I’m also a bit of an infographic fan, and, having seen Hans Rosling introducing GapMinder, (several years ago), I’m currently investigating tools such as Tableau, looking at what might be feasible; starting to i  I to have good knowledge of R – then, well, maybe I’ll have a go. Meanwhile I’m continuing to bookmark a range of good looking sites (such as Visual Thinkery, maps of the Internet ) – and wondering if I should start to think again about using Sketchnoting to help visualise what I’m thinking. And bother the fact I failed Art O’level!

Changes ….

Change is something that has cropped up a lot for me, both personally and from a work point of view. Around this time last year, I decided to leave my job, sell my house and move North (there were personal reasons for that, it wasn’t a wild whim). That involved leaving a job I’d had for about 3 times longer than any other job I’d had, a place I’d lived in for longer than elsewhere, and possibly a change of country (depending on your view of the relationship between Scotland and England).
Since moving, I’ve now found a new job; in a different, albeit related field. I’ve arrived in a University that’s undergoing changes itself, into a team that’s undergoing change. I’m working in a field that is changing rapidly – if I think about my first computer, things have changed a lot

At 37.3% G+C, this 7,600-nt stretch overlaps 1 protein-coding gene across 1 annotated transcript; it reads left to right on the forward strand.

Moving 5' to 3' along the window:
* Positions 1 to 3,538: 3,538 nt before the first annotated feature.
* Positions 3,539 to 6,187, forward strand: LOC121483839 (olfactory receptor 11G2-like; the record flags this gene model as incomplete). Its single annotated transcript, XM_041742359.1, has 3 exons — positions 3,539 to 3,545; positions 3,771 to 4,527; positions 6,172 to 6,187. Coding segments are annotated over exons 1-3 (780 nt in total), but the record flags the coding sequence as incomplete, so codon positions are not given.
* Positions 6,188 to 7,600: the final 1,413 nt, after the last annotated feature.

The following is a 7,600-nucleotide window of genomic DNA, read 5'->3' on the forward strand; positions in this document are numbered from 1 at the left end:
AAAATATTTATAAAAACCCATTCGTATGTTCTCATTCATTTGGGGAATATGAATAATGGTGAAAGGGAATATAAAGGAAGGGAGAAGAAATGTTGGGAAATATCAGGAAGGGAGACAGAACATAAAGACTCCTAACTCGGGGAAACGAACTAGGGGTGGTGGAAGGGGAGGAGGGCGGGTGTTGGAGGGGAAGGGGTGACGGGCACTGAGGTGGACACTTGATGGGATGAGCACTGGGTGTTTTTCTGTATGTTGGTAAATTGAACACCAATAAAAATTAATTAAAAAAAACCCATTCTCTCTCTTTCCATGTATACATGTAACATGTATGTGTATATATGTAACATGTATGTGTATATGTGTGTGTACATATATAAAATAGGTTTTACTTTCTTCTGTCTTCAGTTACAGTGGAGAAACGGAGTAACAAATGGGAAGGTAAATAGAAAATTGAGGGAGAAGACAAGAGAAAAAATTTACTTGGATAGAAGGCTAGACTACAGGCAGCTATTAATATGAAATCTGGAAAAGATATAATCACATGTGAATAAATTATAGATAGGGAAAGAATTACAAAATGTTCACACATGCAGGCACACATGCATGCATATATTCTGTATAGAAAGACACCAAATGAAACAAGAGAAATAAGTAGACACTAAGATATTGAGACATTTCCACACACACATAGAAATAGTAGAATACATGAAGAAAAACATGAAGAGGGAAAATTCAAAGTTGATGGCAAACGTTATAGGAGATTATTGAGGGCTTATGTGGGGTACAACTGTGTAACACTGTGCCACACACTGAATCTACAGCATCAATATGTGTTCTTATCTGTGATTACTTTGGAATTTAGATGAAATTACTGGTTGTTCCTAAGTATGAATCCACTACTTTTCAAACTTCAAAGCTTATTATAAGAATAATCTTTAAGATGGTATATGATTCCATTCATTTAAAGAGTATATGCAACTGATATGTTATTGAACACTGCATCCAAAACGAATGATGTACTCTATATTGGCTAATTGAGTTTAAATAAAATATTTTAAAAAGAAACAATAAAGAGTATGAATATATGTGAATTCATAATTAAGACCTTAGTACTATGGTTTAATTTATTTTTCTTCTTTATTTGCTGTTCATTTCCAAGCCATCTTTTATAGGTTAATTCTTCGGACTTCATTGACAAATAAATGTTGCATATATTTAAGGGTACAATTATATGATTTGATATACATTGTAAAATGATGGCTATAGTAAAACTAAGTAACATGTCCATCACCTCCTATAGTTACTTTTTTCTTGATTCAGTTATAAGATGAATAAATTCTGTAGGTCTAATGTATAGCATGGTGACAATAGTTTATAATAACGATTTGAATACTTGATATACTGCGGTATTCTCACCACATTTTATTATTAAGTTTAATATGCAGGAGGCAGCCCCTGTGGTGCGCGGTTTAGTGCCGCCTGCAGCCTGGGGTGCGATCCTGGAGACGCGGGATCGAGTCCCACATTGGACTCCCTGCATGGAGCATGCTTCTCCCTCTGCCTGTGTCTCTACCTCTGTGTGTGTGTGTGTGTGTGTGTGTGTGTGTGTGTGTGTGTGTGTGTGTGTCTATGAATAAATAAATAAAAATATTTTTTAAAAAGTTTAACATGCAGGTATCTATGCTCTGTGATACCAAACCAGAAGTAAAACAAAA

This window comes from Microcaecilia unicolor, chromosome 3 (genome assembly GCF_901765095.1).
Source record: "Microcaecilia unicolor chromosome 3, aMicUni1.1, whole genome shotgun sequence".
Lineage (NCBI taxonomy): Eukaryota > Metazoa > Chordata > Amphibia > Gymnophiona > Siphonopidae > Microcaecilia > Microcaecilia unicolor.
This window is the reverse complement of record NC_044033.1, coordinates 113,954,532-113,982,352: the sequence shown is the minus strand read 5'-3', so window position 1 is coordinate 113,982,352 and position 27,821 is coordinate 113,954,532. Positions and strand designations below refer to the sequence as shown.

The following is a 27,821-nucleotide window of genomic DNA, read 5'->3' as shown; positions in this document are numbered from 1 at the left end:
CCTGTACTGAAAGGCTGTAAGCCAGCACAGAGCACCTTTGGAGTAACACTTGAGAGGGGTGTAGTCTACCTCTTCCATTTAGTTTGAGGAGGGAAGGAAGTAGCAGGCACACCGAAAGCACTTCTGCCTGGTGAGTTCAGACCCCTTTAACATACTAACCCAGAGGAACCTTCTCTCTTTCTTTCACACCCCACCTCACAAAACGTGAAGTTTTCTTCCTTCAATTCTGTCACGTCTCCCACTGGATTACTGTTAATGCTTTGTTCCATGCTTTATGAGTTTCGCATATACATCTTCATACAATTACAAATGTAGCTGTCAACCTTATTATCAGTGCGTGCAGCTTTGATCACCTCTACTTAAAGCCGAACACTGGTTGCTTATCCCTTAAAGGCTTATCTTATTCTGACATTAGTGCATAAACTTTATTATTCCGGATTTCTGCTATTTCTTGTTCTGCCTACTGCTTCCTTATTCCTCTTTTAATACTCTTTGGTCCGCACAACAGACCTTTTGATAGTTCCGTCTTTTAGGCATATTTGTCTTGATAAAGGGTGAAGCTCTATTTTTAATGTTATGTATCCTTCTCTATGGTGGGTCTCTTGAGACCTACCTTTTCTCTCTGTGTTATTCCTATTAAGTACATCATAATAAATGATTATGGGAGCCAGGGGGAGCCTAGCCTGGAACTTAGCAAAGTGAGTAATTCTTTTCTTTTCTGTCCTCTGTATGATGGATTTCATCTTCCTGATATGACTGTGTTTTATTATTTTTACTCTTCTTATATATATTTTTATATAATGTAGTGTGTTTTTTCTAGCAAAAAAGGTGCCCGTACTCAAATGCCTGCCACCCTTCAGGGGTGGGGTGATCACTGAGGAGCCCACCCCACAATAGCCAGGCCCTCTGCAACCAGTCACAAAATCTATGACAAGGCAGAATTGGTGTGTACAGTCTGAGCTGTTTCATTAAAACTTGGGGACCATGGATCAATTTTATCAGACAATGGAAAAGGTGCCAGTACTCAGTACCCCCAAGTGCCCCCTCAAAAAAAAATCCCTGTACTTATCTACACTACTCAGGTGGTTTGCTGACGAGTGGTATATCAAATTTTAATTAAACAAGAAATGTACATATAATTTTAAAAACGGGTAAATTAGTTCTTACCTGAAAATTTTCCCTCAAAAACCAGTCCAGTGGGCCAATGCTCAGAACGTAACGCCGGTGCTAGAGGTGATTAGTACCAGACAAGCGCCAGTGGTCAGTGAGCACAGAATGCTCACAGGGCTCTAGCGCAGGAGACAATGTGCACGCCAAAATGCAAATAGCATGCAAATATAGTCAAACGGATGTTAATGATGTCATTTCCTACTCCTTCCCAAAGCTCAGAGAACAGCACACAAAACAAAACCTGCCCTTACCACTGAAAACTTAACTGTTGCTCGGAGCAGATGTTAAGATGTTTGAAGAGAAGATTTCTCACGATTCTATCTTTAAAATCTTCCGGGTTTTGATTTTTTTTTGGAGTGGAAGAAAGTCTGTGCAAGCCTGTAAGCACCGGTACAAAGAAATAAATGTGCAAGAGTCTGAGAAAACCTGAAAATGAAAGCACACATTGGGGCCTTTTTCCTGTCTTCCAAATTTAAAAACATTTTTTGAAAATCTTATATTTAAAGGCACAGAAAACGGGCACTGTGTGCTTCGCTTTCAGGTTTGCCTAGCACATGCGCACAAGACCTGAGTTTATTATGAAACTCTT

flickr photo shared by Emmadukew under a Creative Commons ( BY-NC-SA ) license
So, from that point of view, I’d have thought I’d find change not too difficult, but it’s not as easy as just learning a new OS. Well, not to me!

I was recently lent Who Moved My Cheese, which is a bit “American”; but makes a good point, about how different people react to change, and, I think, different types of change. I think I have a bit of “Sniffy” “Scurry” “Hem” & “Haw” in my, I suspect everyone does.

All of that said, I am enjoying my new role, working with new colleagues, getting to see an Educational Technologists view of eLearning, getting to grips with different systems, both organisational and technical, and even getting used to a train, rather than a bike in the morning. (It’s a lot drier!)